“How long have you been down here?” Yaozu asked, turning a corner and stopping at a large, misshapen door surrounded by flaps and seals. He lifted a latch and pulled it hard, and the door retreated from its frame with a whooshing gasp.
“I don’t know. Not long. A day. Two days,” he guessed, though it felt like a week.
Yaozu held the door open and gestured for Zeke to walk through it. There was light on the other side of it, so he left the candle in a cranny on the wall. “If you’d been here longer than an hour, I would assume that you’ve heard of our doctor.”
Zeke stepped against a distinct and pulsing breeze, and once he was inside the next room, Yaozu followed him.
“So he’s important, huh?”
“Very important, yes,” the man said, but he sounded blandly unimpressed.
“And you work for him?”
The man didn’t answer immediately. But when he did, he said, “You could say that. We are partners, in a way. He is a great man with electricity, and mechanisms, and steam.”
“And what about you?” Zeke asked.
“Me?” He made a little noise that might’ve been a “hmm” or might’ve been an “oh.” He said, “I’m a businessman, of a sort. It is my business to maintain peace and order so that the doctor can work on his projects.” And immediately he changed the subject. “One more door, and then you may remove your mask. These are sealed, you understand. The clean air we catch, we must keep.”
“Sure.” Zeke watched as another door was dragged open against its flaps. On the other side was not another corridor, but a small room filled with lamps that lit all four corners. He said, “So you’re a lawman down here? Something like that?”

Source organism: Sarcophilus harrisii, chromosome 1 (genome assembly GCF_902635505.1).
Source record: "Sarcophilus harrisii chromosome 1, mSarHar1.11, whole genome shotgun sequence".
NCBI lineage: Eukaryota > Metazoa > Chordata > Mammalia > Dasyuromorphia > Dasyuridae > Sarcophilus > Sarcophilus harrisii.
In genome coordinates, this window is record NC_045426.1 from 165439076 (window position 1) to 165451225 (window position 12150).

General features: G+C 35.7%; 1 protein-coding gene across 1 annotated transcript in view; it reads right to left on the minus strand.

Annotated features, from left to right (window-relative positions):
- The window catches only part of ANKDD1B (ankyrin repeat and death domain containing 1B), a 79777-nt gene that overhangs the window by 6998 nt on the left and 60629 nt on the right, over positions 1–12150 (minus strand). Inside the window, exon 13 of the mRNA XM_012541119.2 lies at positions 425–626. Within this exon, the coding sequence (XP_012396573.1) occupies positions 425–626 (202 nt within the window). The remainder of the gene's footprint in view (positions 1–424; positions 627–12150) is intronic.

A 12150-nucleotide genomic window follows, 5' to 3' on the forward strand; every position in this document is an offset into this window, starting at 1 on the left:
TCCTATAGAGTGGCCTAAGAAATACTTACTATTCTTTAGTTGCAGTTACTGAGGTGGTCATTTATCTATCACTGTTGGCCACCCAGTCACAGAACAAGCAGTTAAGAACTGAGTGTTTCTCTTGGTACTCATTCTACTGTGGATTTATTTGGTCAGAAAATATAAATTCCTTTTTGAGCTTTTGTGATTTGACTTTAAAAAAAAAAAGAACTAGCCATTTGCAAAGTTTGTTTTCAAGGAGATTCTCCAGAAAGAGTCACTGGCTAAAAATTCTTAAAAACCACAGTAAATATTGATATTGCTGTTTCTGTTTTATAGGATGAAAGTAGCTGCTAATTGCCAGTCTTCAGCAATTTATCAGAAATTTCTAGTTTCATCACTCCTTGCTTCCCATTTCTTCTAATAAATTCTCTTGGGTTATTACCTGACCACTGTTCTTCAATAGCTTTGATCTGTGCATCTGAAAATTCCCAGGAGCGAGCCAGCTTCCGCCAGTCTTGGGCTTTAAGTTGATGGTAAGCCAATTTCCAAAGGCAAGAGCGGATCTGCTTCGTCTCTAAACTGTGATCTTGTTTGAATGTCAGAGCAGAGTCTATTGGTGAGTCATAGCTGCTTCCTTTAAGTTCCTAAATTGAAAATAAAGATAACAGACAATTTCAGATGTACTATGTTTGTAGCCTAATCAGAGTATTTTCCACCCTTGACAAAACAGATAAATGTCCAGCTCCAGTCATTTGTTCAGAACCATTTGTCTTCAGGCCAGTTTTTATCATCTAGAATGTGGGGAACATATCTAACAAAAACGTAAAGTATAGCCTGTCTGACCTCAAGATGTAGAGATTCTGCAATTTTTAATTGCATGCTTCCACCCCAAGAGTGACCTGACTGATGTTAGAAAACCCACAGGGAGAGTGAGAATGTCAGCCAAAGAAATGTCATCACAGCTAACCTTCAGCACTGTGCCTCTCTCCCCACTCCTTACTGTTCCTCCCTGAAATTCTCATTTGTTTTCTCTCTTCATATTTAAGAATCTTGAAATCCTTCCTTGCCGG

“Something like that.”
“My grandfather was a lawman.”
Yaozu said, “I know.” He shut the door behind them both and removed his mask, revealing a perfectly bald head and a smooth face that could have been twenty-five or fifty-five years old—Zeke found it impossible to guess. “You may remove yours as well. But be careful,” he said, wiggling a finger at the boy’s head. “You seem to have hurt yourself.”
“Good thing you’ve got a doctor down here, huh?”
“A good thing indeed. Come with me. I’ll take you to him now.”
“Now,” he said.
Zeke did not hear any request. He heard a command, and he didn’t know how to refuse it. He was afraid, of course, because of what Angeline had told him with her spittle-flecked fury; and he was nervous, because something about this calm Chinese man unsettled him deeply, and he could not put his finger on what it might be. The man had been exceedingly polite, but the strength in his arms and the insistence in his voice were not the tools of a friendly negotiator.